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Challenges ahead as 2015 matric national pass rate drops to 70.7 per cent

The 2015 matric exam national pass rate has dropped to 70.7 per cent, down from 75.8% in 2014.

This is according Minister of Basic Education, Angie Motshekga, MP, during the Announcement of the 2015 NSC Examinations Results at Vodaworld, Johannesburg, last night (January 5).

If so-called “progressed learners” had not been added to the total, the pass rate would have been 74 per cent.

“It must be mentioned that for the past four years, the NSC pass rate has been above 70 per cent. The Class of 2015 must therefore be commended for maintaining this trend. They are the largest cohort in the history of basic education in the country,” said Motshekga.

The total number of candidates who registered for the November 2015 NSC examinations was 799 306, written by 667 925 full time candidates and 131 381 part time candidates.

This is 110 thousand candidates more than those enrolled for the 2014 NSC examinations.

“This means 455 825 candidates have passed the 2015 NSC Examinations, the largest in history. This represents an increase of 51 952 candidates from those who passed in 2014. The national pass rate without progressed learners would have been 74.1 per cent.”

She also mentioned that the increase in the number of learners qualifying for admission to Bachelor Studies, increased from 150 737 in 2014 to 166 263 in 2015.

According to her, the performances in mathematics and physical science, which are gateway subjects, have also shown an increase in the number of passes, although the pass percentage in these subjects has decreased.

The number of learners passing mathematics has increased from 120 523 in 2014 to 129 481 in 2015; while the number of learners passing physical science has increased from 103 348 in 2014 to 113 121 in 2015.

“In 2015 there were 3 711 more distinctions achieved by learners than in 2014.

“In 2014, 157 913 distinctions were achieved, whereas in 2015 161 624 distinctions were achieved. In the 12 key subjects (including mathematics, physical science, accounting, among others) the total number of distinctions increased from 59 981 in 2014 to 63 348 in 2015.”

The top performing province for 2015 is the Western Cape, which achieved 84.7 per cent, up from 82.2 per cent in 2014. Gauteng was close on its heels with an 84.2 per cent pass rate.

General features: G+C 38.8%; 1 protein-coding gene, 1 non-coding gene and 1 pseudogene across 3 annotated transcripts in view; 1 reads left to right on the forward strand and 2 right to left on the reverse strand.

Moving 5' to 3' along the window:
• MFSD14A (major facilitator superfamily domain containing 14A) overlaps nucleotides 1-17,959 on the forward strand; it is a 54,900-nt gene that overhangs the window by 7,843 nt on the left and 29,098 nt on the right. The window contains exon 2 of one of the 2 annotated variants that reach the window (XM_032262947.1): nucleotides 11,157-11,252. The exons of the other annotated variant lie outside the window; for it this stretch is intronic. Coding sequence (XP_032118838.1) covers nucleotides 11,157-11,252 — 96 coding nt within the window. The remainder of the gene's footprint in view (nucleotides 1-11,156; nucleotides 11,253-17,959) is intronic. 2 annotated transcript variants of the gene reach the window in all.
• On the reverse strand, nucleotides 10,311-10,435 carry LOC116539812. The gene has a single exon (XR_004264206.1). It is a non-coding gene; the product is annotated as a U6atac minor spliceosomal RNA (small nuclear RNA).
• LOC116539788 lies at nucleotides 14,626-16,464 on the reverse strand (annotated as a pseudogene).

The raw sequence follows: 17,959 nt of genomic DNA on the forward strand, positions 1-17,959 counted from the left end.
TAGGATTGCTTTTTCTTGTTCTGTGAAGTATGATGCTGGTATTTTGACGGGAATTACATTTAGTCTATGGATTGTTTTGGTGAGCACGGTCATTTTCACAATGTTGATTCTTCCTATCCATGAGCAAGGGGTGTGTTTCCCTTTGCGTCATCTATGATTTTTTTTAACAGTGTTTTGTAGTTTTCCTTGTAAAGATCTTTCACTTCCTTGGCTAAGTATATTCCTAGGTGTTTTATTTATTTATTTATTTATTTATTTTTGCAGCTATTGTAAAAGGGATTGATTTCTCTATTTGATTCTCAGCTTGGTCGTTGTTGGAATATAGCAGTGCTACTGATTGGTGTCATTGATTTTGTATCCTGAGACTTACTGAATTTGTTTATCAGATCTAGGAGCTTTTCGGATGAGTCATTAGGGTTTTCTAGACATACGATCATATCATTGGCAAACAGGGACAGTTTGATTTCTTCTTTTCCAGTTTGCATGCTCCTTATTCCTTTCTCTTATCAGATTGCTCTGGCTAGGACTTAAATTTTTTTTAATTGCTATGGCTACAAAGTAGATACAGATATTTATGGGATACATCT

Motshekga said the three worst performing provinces – also the country’s three biggest rural provinces – caused a 9 per cent drop in the pass rate. They had 53 per cent of the country’s pupils.

Basic Education Director General Mathanzima Mweli confirmed the largest number of candidates came from KwaZulu-Natal, followed by Gauteng and Limpopo.

The Minister also mentioned that the Class of 2015 is the second cohort to write the National Senior Certificate (NSC) examination that is aligned with the internationally benchmarked National Curriculum and Assessment Policy Statement (CAPS) curriculum.

“This cohort has benefited from the maturity of the system garnered over the last seven years. CAPS is a high knowledge curriculum.

“It places a premium on cognitive demands from learners. CAPS emphasises subject content and assessment as the centrepiece of curriculum implementation.”

The Minister also reminded learners who did not fair so well that this is not the end of the world.

“We have a special intervention to assist all of you. The Second Chance Matric Programme is intended to provide support to learners who have not been able to meet the requirements of the National Senior Certificate by increasing learner retention.

“The categories of learners who will be covered are those learners who qualify to write Supplementary Examinations for a maximum of two subjects, progressed learners who pursue multiple opportunities to complete the NSC, and learners who failed to meet the requirements of the NSC in 2015.”

For the Minister’s full speach click on the following link

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